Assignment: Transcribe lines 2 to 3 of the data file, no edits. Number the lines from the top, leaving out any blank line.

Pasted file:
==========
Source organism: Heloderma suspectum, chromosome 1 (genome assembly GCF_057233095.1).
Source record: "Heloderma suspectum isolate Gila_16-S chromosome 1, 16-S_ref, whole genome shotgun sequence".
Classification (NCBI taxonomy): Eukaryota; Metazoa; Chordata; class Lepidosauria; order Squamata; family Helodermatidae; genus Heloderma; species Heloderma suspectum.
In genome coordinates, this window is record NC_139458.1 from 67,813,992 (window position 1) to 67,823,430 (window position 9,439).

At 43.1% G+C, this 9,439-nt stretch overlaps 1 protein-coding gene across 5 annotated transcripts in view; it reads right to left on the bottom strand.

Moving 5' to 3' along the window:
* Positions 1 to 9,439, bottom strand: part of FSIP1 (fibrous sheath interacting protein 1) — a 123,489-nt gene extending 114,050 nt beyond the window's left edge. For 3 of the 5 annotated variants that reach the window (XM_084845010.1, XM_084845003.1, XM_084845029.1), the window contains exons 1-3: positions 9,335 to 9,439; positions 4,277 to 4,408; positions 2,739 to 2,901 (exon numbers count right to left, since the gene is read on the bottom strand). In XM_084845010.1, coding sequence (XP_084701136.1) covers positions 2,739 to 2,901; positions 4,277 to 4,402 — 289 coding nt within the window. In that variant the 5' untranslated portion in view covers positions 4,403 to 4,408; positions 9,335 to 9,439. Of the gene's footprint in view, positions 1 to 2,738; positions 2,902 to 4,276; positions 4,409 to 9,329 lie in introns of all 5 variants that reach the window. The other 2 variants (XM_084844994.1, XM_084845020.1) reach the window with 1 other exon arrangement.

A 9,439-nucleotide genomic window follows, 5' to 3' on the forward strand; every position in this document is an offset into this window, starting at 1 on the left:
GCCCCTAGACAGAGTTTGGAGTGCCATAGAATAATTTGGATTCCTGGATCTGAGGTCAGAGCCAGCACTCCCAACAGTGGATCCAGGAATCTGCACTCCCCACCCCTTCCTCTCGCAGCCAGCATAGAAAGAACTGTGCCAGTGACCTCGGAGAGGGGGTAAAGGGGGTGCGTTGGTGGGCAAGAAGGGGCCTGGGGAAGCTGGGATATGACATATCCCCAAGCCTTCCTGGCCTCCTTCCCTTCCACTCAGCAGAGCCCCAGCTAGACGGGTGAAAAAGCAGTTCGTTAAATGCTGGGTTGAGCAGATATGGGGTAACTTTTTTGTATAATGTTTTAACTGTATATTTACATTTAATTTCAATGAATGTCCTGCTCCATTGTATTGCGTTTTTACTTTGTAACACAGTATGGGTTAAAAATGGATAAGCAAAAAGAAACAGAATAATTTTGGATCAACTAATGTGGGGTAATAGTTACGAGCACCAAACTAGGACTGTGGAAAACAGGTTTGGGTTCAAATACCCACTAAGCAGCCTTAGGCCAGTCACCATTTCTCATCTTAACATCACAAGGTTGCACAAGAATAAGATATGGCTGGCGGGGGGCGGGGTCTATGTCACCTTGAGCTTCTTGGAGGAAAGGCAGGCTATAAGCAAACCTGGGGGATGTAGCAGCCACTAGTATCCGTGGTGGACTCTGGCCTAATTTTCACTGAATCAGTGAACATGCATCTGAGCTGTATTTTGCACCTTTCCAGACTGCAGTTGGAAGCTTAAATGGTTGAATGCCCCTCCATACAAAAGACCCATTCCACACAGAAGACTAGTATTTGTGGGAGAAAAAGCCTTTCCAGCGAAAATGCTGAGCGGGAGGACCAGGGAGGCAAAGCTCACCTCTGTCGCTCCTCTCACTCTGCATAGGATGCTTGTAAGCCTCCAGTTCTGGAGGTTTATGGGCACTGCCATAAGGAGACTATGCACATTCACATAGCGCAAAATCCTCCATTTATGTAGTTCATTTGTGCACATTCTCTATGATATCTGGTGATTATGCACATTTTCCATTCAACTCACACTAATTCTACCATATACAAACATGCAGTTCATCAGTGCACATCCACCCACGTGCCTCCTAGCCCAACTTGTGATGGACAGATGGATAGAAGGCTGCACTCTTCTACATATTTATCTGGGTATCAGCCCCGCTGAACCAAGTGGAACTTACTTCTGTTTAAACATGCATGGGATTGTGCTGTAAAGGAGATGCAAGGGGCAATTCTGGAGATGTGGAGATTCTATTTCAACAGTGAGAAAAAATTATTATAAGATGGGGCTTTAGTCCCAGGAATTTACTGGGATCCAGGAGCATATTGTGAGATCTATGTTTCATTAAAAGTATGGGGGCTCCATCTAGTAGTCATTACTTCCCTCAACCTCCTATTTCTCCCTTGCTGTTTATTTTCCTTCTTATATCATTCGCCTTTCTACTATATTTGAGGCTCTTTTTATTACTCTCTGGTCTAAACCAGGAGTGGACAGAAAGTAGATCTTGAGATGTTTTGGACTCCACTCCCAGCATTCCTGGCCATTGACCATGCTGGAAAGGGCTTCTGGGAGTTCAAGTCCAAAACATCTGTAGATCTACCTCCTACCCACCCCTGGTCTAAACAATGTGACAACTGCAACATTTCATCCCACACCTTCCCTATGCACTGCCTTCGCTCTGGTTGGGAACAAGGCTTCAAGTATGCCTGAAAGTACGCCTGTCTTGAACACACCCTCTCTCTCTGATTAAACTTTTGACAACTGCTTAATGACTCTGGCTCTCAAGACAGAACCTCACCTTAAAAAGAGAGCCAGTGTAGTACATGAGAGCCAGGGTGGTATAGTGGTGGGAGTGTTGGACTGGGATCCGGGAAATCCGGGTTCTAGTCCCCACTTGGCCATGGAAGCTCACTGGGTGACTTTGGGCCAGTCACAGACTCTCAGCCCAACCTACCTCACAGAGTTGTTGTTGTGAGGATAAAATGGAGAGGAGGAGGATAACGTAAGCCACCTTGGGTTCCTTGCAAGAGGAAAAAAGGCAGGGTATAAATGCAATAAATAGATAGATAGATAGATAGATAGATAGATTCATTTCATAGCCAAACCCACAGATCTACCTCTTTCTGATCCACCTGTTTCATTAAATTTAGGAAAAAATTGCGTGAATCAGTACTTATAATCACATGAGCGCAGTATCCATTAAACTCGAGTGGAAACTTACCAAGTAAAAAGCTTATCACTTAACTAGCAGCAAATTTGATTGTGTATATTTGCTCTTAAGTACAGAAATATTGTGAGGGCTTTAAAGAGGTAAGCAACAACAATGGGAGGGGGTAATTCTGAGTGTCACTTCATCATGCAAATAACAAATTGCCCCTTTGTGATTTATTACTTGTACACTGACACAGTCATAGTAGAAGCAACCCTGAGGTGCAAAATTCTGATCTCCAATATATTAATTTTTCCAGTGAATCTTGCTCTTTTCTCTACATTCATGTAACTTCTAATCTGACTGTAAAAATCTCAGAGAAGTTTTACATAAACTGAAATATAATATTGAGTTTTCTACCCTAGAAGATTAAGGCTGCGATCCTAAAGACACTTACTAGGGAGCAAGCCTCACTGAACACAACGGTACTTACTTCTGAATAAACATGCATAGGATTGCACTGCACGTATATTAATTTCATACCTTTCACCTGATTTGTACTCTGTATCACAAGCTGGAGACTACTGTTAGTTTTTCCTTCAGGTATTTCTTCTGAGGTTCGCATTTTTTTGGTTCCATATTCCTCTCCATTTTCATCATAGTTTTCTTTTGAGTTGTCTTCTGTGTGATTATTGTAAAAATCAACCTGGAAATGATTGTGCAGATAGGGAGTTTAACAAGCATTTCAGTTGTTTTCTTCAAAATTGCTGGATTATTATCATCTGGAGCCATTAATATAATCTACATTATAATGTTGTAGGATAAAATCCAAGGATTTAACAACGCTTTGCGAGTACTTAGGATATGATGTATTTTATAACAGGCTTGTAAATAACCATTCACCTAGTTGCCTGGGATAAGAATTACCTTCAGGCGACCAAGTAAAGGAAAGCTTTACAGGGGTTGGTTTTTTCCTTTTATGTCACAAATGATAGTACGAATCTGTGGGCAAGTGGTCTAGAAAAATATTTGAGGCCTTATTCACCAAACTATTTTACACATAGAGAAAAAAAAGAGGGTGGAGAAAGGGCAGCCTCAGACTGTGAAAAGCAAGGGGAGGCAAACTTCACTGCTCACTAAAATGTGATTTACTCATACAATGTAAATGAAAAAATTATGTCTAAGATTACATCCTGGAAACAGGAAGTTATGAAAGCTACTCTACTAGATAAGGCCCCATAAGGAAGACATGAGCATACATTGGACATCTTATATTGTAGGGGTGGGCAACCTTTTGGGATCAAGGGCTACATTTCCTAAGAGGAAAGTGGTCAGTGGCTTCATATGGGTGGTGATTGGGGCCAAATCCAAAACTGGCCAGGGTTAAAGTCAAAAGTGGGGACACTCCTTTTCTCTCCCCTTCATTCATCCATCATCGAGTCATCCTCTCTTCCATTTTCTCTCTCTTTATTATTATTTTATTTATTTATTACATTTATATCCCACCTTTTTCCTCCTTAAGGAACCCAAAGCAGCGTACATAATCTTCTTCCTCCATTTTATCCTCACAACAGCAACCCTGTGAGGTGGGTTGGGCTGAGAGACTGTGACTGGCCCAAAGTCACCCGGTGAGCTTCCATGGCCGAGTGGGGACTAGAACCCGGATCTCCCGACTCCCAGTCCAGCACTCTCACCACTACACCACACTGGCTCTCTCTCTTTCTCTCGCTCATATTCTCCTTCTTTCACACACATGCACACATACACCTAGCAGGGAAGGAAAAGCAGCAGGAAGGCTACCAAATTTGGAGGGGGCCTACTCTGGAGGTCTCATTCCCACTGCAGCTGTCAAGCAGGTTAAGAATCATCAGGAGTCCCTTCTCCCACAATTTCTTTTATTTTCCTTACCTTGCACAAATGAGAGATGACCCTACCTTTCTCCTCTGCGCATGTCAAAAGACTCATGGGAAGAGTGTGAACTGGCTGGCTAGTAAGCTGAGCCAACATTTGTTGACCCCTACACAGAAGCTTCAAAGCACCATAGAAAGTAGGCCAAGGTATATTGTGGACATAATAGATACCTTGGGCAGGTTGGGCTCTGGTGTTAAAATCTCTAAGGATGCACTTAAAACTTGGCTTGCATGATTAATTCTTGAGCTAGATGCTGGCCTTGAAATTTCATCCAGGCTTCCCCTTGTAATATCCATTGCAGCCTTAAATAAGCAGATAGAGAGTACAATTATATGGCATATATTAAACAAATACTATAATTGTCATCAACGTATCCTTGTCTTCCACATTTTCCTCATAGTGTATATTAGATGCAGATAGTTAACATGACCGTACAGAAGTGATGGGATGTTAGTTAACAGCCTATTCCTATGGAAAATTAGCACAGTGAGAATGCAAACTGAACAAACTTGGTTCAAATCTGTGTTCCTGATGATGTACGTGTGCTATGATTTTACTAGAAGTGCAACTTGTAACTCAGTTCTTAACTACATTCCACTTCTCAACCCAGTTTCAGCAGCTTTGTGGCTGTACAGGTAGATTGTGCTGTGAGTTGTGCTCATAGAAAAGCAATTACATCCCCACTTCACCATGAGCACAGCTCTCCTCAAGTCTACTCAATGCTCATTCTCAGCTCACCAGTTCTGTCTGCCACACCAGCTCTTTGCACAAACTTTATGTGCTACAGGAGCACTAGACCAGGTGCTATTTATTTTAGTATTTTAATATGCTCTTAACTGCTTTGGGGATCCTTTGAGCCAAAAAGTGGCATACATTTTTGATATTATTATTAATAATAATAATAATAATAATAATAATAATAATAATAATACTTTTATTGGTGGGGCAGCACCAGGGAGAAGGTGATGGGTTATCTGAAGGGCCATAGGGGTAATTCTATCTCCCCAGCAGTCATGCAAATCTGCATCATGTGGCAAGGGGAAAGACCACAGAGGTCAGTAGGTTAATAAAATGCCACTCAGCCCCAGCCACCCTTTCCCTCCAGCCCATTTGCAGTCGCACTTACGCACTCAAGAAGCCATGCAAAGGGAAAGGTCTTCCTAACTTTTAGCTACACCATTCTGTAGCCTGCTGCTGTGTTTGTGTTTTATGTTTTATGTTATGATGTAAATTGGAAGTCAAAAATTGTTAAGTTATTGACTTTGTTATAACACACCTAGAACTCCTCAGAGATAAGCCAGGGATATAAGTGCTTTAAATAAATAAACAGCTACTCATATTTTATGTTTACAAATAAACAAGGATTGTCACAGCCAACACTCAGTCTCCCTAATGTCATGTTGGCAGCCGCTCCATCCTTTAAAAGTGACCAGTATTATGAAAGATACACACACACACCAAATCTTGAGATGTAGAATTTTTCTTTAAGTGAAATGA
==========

Source record: "Heloderma suspectum isolate Gila_16-S chromosome 1, 16-S_ref, whole genome shotgun sequence".
Classification (NCBI taxonomy): Eukaryota; Metazoa; Chordata; class Lepidosauria; order Squamata; family Helodermatidae; genus Heloderma; species Heloderma suspectum.